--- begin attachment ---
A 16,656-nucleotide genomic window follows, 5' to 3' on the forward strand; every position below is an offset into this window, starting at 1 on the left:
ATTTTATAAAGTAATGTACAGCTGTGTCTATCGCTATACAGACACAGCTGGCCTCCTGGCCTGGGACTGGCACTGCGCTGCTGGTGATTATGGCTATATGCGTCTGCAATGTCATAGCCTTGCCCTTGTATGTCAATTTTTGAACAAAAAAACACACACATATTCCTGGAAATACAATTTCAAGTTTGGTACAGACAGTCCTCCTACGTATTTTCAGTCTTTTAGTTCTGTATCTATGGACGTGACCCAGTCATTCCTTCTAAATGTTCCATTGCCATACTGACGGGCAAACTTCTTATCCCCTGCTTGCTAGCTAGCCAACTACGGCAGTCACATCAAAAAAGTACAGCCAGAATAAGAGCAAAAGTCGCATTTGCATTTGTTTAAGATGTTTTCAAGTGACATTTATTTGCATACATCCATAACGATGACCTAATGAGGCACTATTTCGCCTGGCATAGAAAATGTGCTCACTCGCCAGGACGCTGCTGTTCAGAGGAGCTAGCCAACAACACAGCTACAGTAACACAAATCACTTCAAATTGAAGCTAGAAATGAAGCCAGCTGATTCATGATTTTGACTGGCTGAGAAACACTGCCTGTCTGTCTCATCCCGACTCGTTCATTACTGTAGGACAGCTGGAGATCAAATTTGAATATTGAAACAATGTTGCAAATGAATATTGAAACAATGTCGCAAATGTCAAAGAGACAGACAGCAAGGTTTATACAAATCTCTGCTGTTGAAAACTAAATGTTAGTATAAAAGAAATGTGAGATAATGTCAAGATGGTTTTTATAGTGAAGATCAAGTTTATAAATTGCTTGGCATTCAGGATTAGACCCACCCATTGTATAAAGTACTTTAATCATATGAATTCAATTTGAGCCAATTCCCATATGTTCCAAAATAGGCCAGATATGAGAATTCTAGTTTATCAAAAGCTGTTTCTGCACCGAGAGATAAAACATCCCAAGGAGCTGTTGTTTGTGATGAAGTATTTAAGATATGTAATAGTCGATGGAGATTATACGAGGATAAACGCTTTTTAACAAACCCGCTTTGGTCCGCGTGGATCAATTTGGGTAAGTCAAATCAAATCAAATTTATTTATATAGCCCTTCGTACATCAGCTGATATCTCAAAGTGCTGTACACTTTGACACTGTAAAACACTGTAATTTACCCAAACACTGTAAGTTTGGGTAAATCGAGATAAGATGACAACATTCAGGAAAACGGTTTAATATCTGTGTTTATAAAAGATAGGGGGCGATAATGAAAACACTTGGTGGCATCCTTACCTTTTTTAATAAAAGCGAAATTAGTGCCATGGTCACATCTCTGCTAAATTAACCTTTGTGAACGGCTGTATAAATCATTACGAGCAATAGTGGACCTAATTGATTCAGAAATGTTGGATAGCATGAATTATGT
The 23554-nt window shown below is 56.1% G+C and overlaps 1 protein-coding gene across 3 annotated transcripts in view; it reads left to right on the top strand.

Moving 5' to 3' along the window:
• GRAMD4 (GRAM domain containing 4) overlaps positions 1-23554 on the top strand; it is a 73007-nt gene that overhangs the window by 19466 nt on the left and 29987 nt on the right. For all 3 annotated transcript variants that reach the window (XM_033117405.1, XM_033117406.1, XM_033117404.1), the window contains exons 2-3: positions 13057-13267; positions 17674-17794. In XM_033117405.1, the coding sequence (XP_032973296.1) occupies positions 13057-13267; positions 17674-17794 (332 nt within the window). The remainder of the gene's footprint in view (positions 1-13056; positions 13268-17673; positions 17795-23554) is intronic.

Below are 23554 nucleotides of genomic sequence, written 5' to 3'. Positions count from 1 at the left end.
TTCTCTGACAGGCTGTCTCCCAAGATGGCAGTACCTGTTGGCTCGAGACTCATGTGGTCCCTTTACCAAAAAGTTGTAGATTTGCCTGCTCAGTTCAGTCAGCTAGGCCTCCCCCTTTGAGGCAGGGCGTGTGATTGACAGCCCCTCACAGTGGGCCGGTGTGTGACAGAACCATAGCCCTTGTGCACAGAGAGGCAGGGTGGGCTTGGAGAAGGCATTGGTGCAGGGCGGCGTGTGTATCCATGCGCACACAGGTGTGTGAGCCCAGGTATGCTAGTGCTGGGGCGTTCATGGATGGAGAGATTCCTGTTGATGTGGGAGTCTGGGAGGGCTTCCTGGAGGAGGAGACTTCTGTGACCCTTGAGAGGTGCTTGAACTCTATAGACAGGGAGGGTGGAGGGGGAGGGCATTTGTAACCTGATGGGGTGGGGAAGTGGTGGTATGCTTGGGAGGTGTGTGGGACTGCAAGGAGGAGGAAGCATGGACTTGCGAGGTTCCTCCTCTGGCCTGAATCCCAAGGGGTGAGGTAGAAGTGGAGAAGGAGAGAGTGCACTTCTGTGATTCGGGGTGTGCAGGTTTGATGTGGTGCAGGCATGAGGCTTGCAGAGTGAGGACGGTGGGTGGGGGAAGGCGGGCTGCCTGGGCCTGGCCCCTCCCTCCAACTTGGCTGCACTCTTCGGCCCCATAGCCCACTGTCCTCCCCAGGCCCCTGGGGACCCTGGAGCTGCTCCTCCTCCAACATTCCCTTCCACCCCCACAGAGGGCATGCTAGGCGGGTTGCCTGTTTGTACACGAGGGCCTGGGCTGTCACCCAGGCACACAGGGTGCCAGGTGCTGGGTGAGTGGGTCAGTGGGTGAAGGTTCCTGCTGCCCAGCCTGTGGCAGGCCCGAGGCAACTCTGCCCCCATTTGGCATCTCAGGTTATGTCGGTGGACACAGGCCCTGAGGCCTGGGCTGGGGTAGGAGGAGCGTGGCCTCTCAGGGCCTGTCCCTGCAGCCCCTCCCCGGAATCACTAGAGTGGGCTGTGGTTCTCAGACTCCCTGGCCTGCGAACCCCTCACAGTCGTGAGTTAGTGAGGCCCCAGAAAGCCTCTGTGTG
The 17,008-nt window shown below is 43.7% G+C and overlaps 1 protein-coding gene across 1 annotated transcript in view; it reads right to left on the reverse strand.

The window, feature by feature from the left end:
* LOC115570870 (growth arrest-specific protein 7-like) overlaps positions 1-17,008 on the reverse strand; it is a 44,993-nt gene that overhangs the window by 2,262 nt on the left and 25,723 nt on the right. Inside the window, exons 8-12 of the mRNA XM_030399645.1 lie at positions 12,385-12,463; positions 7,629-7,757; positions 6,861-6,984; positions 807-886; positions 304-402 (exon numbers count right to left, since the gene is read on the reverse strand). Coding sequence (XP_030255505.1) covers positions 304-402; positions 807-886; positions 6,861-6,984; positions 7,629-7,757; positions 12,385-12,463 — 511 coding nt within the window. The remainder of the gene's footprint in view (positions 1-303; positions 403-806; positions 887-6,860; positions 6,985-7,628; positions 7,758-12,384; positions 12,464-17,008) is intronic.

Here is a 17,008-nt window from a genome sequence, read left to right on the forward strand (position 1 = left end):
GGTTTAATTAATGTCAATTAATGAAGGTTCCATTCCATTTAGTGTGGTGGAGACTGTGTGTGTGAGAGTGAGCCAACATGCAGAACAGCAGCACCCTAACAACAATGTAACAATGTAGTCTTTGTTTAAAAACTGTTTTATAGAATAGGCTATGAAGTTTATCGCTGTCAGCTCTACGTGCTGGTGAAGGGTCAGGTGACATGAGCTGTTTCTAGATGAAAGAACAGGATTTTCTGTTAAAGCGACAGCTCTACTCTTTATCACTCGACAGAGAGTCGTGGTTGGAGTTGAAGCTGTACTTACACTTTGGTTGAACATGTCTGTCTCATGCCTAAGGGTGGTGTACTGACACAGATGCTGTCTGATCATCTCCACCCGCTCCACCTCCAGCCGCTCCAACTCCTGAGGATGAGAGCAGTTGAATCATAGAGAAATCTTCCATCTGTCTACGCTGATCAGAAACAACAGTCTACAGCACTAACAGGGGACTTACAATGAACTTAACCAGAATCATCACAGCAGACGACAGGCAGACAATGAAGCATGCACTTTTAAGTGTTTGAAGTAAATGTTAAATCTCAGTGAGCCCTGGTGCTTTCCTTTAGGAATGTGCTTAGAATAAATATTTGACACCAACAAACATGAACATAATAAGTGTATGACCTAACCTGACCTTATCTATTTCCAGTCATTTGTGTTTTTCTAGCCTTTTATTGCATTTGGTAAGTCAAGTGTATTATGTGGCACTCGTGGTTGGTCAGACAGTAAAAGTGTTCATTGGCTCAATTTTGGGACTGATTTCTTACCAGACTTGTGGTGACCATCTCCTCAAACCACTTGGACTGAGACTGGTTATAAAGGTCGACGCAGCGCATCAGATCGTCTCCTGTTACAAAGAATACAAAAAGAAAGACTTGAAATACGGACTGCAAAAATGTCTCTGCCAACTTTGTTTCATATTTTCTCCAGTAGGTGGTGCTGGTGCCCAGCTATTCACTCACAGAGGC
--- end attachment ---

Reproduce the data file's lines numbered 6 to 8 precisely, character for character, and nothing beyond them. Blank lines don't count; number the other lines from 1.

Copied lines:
Below are 23554 nucleotides of genomic sequence, written 5' to 3'. Positions count from 1 at the left end.
TTCTCTGACAGGCTGTCTCCCAAGATGGCAGTACCTGTTGGCTCGAGACTCATGTGGTCCCTTTACCAAAAAGTTGTAGATTTGCCTGCTCAGTTCAGTCAGCTAGGCCTCCCCCTTTGAGGCAGGGCGTGTGATTGACAGCCCCTCACAGTGGGCCGGTGTGTGACAGAACCATAGCCCTTGTGCACAGAGAGGCAGGGTGGGCTTGGAGAAGGCATTGGTGCAGGGCGGCGTGTGTATCCATGCGCACACAGGTGTGTGAGCCCAGGTATGCTAGTGCTGGGGCGTTCATGGATGGAGAGATTCCTGTTGATGTGGGAGTCTGGGAGGGCTTCCTGGAGGAGGAGACTTCTGTGACCCTTGAGAGGTGCTTGAACTCTATAGACAGGGAGGGTGGAGGGGGAGGGCATTTGTAACCTGATGGGGTGGGGAAGTGGTGGTATGCTTGGGAGGTGTGTGGGACTGCAAGGAGGAGGAAGCATGGACTTGCGAGGTTCCTCCTCTGGCCTGAATCCCAAGGGGTGAGGTAGAAGTGGAGAAGGAGAGAGTGCACTTCTGTGATTCGGGGTGTGCAGGTTTGATGTGGTGCAGGCATGAGGCTTGCAGAGTGAGGACGGTGGGTGGGGGAAGGCGGGCTGCCTGGGCCTGGCCCCTCCCTCCAACTTGGCTGCACTCTTCGGCCCCATAGCCCACTGTCCTCCCCAGGCCCCTGGGGACCCTGGAGCTGCTCCTCCTCCAACATTCCCTTCCACCCCCACAGAGGGCATGCTAGGCGGGTTGCCTGTTTGTACACGAGGGCCTGGGCTGTCACCCAGGCACACAGGGTGCCAGGTGCTGGGTGAGTGGGTCAGTGGGTGAAGGTTCCTGCTGCCCAGCCTGTGGCAGGCCCGAGGCAACTCTGCCCCCATTTGGCATCTCAGGTTATGTCGGTGGACACAGGCCCTGAGGCCTGGGCTGGGGTAGGAGGAGCGTGGCCTCTCAGGGCCTGTCCCTGCAGCCCCTCCCCGGAATCACTAGAGTGGGCTGTGGTTCTCAGACTCCCTGGCCTGCGAACCCCTCACAGTCGTGAGTTAGTGAGGCCCCAGAAAGCCTCTGTGTG
The 17,008-nt window shown below is 43.7% G+C and overlaps 1 protein-coding gene across 1 annotated transcript in view; it reads right to left on the reverse strand.